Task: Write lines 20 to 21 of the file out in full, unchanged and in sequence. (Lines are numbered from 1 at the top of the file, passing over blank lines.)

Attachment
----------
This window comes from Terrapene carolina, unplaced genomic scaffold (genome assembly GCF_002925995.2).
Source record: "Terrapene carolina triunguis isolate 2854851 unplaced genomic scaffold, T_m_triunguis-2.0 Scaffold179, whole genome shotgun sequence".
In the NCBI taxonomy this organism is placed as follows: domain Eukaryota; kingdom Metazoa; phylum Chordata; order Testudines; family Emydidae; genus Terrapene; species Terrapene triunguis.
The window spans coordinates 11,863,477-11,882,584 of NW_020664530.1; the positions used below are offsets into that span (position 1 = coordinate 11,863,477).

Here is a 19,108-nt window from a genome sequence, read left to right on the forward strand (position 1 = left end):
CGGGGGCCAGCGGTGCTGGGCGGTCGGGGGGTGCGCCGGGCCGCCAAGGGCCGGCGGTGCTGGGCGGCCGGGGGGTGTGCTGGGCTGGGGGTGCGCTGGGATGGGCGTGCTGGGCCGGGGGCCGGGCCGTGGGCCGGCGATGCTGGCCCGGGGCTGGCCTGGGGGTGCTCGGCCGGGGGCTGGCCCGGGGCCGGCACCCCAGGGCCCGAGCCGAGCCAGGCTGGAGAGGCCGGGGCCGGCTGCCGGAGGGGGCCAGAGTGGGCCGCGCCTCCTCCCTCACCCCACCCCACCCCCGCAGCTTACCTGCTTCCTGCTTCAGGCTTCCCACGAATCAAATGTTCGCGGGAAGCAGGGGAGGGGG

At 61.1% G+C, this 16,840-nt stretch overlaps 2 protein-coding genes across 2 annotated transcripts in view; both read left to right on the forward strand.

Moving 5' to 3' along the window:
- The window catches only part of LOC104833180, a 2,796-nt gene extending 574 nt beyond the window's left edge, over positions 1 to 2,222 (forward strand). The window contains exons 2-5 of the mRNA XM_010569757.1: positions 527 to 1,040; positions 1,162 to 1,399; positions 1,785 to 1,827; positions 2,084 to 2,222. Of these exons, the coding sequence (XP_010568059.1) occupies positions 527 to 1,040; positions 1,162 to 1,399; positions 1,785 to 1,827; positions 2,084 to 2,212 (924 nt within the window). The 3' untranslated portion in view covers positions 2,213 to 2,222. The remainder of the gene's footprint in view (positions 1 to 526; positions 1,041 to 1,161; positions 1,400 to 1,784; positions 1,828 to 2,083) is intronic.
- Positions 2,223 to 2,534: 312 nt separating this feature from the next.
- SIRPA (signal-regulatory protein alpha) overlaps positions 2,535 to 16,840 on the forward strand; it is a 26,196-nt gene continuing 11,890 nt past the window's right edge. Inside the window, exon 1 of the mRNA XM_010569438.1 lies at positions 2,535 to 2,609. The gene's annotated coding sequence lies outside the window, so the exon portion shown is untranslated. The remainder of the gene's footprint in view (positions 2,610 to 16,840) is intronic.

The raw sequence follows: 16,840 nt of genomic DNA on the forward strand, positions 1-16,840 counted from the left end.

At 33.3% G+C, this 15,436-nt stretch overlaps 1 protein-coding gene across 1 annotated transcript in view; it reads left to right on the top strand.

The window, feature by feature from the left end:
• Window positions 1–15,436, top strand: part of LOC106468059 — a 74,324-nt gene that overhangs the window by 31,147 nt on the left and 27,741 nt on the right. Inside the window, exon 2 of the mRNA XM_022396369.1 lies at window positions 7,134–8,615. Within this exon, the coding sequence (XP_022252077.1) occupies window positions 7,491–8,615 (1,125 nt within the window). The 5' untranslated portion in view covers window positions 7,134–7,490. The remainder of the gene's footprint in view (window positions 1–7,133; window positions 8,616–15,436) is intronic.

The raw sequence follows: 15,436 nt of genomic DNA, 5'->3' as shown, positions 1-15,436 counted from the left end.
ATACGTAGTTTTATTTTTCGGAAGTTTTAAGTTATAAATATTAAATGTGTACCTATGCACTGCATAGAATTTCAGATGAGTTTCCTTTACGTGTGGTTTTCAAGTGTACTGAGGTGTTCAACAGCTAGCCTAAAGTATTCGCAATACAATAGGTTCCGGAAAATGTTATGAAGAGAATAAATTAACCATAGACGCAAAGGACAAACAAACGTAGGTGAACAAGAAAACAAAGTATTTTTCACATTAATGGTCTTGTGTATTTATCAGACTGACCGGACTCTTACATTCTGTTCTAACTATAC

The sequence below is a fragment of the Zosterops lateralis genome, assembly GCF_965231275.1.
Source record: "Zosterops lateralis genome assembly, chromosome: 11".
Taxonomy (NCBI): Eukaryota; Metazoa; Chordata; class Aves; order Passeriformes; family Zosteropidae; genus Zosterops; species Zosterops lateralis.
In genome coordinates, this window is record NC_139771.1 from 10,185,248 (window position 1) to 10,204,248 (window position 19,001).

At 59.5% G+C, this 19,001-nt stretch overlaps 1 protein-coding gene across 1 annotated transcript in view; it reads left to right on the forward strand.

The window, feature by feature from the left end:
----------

Taxonomy (NCBI): Eukaryota; Metazoa; Chordata; class Aves; order Passeriformes; family Zosteropidae; genus Zosterops; species Zosterops lateralis.
In genome coordinates, this window is record NC_139771.1 from 10,185,248 (window position 1) to 10,204,248 (window position 19,001).